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One of Tupper Lake’s two Catholic churches is up for sale

TUPPER LAKE — The Holy Name of Jesus Church building on Main Street (state Route 3) is being sold by Tupper Lake’s Catholic parish after it stopped holding regular services there last year.

The Rev. Douglas Decker from the St. Alphonsus Holy Name of Jesus Parish said that Holy Name, one of the parish’s two worship sites, held its last service in October 2018 and that it is on the market now with LaValley Real Estate.

This is part of a eight-year transition the local parishes of the Diocese of Ogdensburg have been going through. Decker said when he started in Tupper Lake around 2011, the two existing parishes, St. Alphonsus and Holy Name, merged into one, combining their names but keeping two church locations.

Then, a couple of years ago, he said the parishes in Newcomb, Long Lake and Tupper Lake took part together in the diocese’s Living Stones program, which meant to consolidate churches at a time when populations and parishioner numbers are low.

“People kept asking, ‘Why do we continue to maintain a big church like Holy Name?'” Decker said. “Because there’s less and less parishioners and less income.”

The program closed Holy Name in Tupper Lake, keeping St. Alphonsus in Tupper Lake open. (Correction: An earlier version of this article incorrectly said St. Therese’s church in Newcomb was also closed.)

“Basically, the two structures were looked at,” Decker said. “We had an evaluation, and we went with the one with less problems.”

St. Alphonsus is the older of the two original parishes, started in 1890. Holy Name of Jesus was started in 1904.

Attendees at Holy Name could still go to St. Alphonsus, and attendees at St.Therese’s could still go to St. Henry’s.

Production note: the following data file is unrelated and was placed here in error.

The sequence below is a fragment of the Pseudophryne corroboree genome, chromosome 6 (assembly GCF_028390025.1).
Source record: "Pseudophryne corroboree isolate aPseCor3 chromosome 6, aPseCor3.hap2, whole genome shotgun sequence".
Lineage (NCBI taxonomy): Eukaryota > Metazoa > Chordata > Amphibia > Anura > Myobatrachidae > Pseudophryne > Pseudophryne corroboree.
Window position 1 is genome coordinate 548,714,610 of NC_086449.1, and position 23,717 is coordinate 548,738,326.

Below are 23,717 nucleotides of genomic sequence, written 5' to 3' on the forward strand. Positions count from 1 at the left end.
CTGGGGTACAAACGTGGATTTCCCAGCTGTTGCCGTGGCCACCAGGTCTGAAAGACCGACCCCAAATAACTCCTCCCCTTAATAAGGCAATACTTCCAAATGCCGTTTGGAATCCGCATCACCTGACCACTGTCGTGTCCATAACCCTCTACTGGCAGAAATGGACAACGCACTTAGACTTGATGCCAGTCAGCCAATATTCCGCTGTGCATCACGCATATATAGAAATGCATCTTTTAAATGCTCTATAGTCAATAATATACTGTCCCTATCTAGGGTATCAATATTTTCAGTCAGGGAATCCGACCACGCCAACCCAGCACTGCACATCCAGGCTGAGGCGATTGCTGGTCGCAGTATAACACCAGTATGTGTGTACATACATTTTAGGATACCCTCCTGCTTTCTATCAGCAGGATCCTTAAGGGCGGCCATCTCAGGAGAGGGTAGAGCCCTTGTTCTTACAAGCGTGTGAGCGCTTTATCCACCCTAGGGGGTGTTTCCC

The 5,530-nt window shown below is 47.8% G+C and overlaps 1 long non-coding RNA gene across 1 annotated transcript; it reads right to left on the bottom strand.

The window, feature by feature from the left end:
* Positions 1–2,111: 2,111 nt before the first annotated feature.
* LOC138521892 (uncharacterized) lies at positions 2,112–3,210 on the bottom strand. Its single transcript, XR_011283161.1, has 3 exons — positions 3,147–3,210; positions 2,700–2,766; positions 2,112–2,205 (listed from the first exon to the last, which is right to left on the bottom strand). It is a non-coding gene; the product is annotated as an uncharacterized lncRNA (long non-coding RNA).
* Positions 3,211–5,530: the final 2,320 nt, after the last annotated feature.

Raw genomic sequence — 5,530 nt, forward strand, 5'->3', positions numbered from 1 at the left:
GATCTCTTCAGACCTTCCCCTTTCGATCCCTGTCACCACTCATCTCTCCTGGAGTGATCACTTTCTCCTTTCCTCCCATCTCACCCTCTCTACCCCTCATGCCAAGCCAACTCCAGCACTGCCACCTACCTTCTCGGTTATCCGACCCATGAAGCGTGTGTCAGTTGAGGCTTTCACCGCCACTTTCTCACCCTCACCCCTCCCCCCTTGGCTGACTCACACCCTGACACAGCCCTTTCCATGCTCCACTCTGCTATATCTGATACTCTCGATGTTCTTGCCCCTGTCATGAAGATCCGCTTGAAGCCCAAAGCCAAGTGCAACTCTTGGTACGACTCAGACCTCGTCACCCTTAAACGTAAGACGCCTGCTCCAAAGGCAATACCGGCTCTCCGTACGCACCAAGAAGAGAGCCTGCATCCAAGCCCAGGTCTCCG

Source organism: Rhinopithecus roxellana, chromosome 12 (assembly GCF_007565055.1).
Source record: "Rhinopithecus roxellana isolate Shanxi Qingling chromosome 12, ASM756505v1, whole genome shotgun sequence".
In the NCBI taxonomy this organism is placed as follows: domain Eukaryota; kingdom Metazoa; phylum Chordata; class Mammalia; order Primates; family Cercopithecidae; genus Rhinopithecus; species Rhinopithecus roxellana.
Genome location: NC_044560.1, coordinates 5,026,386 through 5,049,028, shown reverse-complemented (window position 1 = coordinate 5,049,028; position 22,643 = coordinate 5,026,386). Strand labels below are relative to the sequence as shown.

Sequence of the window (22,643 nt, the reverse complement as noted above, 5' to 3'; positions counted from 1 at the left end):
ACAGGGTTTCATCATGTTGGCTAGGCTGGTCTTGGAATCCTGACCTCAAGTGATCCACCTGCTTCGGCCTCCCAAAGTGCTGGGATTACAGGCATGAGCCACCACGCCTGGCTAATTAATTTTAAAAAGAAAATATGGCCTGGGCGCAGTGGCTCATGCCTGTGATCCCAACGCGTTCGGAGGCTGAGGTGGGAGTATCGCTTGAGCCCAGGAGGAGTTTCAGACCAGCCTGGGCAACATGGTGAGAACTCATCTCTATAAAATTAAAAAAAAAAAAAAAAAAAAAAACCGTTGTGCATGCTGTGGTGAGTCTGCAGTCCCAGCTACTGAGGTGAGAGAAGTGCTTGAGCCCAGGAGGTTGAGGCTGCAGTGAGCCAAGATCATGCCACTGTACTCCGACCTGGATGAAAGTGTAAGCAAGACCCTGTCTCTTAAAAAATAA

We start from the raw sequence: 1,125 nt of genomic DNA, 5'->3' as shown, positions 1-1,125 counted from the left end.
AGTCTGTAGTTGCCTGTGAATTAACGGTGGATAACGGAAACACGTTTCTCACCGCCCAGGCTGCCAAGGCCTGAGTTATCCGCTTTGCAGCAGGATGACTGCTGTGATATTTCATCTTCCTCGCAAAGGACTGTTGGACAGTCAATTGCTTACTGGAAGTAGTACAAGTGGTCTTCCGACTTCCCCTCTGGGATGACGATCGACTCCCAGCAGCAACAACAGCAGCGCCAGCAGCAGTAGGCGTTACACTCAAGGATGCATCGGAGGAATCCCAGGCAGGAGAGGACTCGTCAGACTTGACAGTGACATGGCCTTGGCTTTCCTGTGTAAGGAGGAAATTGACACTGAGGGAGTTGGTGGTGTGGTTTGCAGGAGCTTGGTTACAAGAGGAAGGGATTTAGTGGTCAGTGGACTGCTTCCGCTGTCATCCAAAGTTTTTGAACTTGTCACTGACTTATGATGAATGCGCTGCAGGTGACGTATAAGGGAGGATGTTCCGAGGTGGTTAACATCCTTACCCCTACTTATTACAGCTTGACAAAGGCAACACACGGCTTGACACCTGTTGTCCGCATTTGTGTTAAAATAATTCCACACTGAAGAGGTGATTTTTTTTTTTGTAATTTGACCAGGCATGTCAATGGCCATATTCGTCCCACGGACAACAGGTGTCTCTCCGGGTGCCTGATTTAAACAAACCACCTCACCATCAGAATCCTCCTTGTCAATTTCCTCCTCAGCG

“We’ve only had one priest (for both churches) for probably 17 to 18 years,” Tupper Lake parish secretary Lisa Reed said. “We have two big church buildings within a mile or two of each other, and pews aren’t full.”

Holy Name held its last Sunday Mass Oct. 28, 2018, and the parish moved the building to an oratory status, meaning it could still be used for special events, like weddings and funerals, but not regular services.

“It’s a big adjustment for families. It’s like, you know, your home,” Decker said. “You’re leaving beautiful old memories. It hasn’t been easy.”

Then by the end of June, they prepared the building to be put up on the market.

“This is going to sound very strange, but these are canonical law terms,” Decker said. “They ‘profaned’ the building — doesn’t that sound nice? — for ‘non-sordid’ use.”

A church building designated for non-sordid use can be used for a secular purpose, but not for a sacrilegious, immoral or scandalous purpose.

“You’re supposed to maintain the dignity of the building somehow when you sell it,” Decker explained.

Decker said the building could be purchased for something like a museum, library or events hall, but not for use as something like a bar. He said it is listed for $175,000 by LaValley Real Estate.

Decker said the average Sunday morning attendance at St. Alphonsus is close to 500 right now in this town of around 6,000 people, during the busy summer season.

Other local parishes have consolidated in the past. The Saranac Lake Parish turned its Lake Clear and Bloomingdale locations into oratories, and profaned the Paul Smiths building, which it wants to sell. There is dispute over who owns the building, the church or Paul Smith’s College, which has held up any sale.

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